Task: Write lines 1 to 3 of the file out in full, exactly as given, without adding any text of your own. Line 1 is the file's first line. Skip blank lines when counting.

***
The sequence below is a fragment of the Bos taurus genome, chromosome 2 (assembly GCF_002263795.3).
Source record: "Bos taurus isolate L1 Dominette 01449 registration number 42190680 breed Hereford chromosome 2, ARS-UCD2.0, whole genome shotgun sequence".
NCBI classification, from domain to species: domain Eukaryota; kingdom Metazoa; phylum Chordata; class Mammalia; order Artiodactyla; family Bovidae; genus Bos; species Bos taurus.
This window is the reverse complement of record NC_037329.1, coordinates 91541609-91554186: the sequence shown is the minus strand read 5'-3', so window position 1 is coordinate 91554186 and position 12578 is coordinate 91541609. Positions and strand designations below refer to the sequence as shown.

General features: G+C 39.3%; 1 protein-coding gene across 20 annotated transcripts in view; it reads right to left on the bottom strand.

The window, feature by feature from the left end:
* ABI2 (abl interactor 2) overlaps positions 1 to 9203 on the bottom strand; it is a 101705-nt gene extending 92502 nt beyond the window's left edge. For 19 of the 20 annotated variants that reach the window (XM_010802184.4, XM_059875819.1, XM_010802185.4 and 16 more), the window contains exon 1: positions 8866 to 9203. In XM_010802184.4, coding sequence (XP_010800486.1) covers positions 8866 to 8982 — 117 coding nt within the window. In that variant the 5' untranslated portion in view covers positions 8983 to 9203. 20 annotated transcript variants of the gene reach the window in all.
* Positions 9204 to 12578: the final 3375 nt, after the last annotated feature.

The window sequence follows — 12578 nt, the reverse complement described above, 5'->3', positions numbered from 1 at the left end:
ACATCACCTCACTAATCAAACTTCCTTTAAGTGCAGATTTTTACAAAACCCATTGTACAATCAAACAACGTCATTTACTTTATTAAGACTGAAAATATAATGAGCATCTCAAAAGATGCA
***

The sequence below is a fragment of the Bos taurus genome, chromosome 2 (assembly GCF_002263795.3).
Source record: "Bos taurus isolate L1 Dominette 01449 registration number 42190680 breed Hereford chromosome 2, ARS-UCD2.0, whole genome shotgun sequence".
NCBI classification, from domain to species: domain Eukaryota; kingdom Metazoa; phylum Chordata; class Mammalia; order Artiodactyla; family Bovidae; genus Bos; species Bos taurus.